How do I get bloatware off a new laptop with no physical media?
December 27, 2009 11:28 PM   Subscribe

I'm about to buy a Sony Vaio for my sister. However, I hate bloatware and want to start her off with a fresh clean install. How do I do it?

I know the Vaio laptop comes with no physical Win 7 DVD or other recovery discs. Is it possible to torrent or acquire a retail version of Win 7 and use the Vaio's license key to do a clean reinstall of Win 7. Does anyone have any experience doing this or know how I can accomplish this?
posted by InvestorMD to Computers & Internet (15 answers total) 9 users marked this as a favorite
 
Unless I miss my guess, you'll not be able to use that key with a retail version -- in XP they had at least seven types of keys -- XP Home retail, XP Home OEM, XP Pro Home retail and OEM, blah blah blah, I don't remember the other three. But I'd bet M$ carried that on.

There is a sweet piece of software you can run, first thing, right out of the box, and pull a lot of the junk off of the machine, I'd bet there's a WIN7 version of it... hmmm (sound of googling)

HEY! A bit of googling to find the de-crapifyer software brought the following from this page--

[4] Uninstalling Pre-Installed Software
Some (or most) new computers are shipped to customers with al sorts of pre-installed programs. These programs can be annoying, can be time-limited, can eat up valuable hard disc space, decrease your computer's speed, and more. Many users want to remove all (or some) of these programs but that can sometimes be rather problematic. Some programs are especially designed to remove or uninstall a specific list of this pre-installed software.

[01] The PC Decrapifier > List > Info > Tool
new! [02] Sony Vaio > List > Info > Tool


I can vouch for the decrapifyer software, check around on the VAIO removal software online..
posted by dancestoblue at 11:46 PM on December 27, 2009 [3 favorites]


I think I'd be satisfied with uninstalling any demo or crapware, and cleaning up the start menu/desktop. If you do a clean install, you might lose some of the computer-specific features, which might be annoying. Plus it'll eat a lot more time, and I don't think the benefits are great.
posted by alexei at 11:48 PM on December 27, 2009


I agree with alexei and others. You definitely want to hold off on wiping something like a VAIO. The least of your problems are the handful of VAIO specific keyboard keys that will cease to function (things like volume controls and display brightness) if you do a clean install of Windows 7.

I would remove the more insidious things like the (and here I'm making up names for crappy pre-installed crap) "Norton Smart Stop AntiVirus Eradicator Free Trial" and "Sony Home Start Center Media Creation Suite".

De-crapify but don't do a clean OS install. It's not worth the trouble.
posted by plasticbugs at 1:11 AM on December 28, 2009


My wife just got a VAIO, no install DVD like you... mixed results here. Decrapifier did not turn up much, and I spent a full day figuring out what was what. Uninstalling stuff took ages, and I ended up leaving a lot on there that I think is unessential but was not completely sure.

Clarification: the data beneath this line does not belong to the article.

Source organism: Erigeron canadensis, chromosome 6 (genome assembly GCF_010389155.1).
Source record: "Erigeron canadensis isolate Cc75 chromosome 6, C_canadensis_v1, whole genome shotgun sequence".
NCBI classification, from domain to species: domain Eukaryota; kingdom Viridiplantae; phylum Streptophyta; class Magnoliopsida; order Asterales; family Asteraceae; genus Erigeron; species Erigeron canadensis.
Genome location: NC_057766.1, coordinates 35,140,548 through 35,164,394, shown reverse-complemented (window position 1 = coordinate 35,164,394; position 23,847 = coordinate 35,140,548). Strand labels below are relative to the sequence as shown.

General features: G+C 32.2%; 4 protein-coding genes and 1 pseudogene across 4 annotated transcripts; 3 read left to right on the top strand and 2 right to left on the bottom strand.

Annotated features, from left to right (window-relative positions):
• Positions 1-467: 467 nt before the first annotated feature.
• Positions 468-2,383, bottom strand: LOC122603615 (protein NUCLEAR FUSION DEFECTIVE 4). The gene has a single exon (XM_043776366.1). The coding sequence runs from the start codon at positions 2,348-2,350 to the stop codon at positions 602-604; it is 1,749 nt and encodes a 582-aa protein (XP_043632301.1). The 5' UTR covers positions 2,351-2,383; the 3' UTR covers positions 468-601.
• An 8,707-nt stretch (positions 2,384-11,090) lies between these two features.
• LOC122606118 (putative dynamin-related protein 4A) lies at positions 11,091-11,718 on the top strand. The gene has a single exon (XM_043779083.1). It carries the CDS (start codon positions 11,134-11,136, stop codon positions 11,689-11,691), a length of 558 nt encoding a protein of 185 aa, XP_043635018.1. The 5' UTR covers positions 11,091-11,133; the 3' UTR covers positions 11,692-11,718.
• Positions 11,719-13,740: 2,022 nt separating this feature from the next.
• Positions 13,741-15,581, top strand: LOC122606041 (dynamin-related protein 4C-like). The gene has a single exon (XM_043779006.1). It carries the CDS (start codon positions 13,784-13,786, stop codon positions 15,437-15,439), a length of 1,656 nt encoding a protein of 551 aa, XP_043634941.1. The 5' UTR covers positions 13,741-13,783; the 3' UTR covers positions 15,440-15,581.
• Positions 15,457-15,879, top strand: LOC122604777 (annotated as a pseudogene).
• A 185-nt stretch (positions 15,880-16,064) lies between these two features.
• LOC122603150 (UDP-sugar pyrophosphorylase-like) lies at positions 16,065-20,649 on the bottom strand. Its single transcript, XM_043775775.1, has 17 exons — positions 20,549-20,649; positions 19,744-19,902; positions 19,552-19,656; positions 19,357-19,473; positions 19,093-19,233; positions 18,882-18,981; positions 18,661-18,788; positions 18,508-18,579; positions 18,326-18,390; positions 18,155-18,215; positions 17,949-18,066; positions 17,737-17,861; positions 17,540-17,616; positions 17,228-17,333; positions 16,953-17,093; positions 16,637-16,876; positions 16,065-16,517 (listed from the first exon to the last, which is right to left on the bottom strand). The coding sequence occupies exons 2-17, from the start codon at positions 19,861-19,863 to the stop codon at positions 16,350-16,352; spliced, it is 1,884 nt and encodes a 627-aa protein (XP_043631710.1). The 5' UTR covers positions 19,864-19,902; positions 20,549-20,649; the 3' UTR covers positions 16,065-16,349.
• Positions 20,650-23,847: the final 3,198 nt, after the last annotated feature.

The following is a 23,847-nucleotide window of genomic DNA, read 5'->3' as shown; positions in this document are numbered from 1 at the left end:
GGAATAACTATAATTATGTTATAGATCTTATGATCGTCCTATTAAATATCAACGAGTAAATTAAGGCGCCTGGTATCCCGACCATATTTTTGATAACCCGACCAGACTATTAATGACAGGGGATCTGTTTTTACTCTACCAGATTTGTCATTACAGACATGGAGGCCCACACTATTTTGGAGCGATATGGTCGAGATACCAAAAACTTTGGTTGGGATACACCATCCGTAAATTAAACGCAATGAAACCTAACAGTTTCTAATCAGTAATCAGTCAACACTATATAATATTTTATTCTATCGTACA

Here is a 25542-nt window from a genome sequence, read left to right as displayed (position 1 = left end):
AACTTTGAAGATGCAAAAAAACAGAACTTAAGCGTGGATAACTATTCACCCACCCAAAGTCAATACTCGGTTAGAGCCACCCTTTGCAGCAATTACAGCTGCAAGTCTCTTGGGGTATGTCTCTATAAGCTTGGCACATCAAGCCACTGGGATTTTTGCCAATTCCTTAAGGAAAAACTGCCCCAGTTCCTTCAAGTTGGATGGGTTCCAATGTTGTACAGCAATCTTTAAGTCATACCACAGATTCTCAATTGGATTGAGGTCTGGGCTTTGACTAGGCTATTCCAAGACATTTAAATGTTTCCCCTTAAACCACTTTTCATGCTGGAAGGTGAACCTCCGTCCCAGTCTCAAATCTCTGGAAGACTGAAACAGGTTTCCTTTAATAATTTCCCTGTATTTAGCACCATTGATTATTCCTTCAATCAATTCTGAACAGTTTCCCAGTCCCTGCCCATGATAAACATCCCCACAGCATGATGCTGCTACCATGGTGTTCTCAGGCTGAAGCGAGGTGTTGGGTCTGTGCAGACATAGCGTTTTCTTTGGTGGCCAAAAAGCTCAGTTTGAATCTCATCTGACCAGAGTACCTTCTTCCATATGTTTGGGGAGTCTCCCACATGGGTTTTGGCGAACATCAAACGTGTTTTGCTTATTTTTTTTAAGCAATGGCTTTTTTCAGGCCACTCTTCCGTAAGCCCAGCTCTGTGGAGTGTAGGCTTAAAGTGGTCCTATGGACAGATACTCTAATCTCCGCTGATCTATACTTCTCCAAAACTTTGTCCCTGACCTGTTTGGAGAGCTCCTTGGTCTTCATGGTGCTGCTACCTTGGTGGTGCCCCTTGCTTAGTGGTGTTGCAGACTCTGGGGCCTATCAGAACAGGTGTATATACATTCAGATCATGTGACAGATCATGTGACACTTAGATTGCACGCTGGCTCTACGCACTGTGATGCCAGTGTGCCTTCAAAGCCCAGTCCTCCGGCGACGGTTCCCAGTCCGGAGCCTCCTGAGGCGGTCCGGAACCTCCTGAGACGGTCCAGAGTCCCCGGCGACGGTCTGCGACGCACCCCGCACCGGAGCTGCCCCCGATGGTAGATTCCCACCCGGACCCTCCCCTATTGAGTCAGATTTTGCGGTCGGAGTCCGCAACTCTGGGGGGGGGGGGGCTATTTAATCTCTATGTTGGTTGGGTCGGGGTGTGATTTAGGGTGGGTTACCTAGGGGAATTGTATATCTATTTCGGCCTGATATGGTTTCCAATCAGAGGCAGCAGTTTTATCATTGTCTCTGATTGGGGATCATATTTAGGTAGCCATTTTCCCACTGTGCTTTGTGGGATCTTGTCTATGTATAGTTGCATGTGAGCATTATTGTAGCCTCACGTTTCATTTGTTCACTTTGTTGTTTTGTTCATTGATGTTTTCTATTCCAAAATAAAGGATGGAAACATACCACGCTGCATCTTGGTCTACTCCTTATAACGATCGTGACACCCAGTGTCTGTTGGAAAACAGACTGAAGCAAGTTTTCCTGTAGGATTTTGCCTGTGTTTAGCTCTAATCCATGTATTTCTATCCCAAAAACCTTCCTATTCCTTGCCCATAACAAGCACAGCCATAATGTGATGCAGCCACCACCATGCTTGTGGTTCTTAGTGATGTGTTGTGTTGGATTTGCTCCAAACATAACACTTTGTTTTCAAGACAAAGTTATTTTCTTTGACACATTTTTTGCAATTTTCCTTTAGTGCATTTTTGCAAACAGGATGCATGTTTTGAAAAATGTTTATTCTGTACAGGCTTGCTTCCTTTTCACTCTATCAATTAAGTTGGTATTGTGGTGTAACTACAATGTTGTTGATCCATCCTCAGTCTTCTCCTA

After running it for a few weeks, I removed a couple more things, but did not notice any software eating up a lot of resources.
Just any Win7 install with the VAIO product key is almost certainly not going to work. I'd second alexei in just uninstalling demo stuff, cleaning up the desktop and removing things as you noticed they don't get used in the first weeks of use.

Off topic: I wish Sony (and other mnfs, although my Dell arrived a lot cleaner than the Vaio) would just offer the option to leave all that crap off. I'd even be willing to pay say $20 for a clean, lean install.
posted by gijsvs at 1:18 AM on December 28, 2009


Heres my thoughts on this issue as a multigeneration Vaio user:

1. Do not reinstall from scartch, it is not worth it. De-crapify as much as you can and then try and then mercilessly switch off autostart programs using config.sys or any other method of your preference.

2. A tip for you: try http://ninite.com to install the stuff you need and also read http://ninite.com/info/advanced for some useful information.

3. Once happy, please, please make and image of the hard drive when it is brand new. Leave one copy on a partition and another on a USB drive/DVD which you save for the next time you have to deal with this problem. If your wife is like my wife it is you who will have to do the heavy lifting ;)

Good luck
posted by london302 at 1:33 AM on December 28, 2009


Couple more help links here and here, both help sites have pretty much the same recommendations, using two pieces of software, one which I can vouch for (CCleaner -- this is a great piece of freeware) and one I cannot (Autoruns, which I've never used, might be great, nose around the internet and see if you get any good reports, or bad ones).

Was it me, I'd download the decrapifyer software from their homepage and CCleaner from filehippo (great freeware collaborator site) and use as recommended on those two pages and then see how things look, take it from there; I say this because I've had good luck with both of these pieces of freeware.

Good luck.
posted by dancestoblue at 2:00 AM on December 28, 2009 [1 favorite]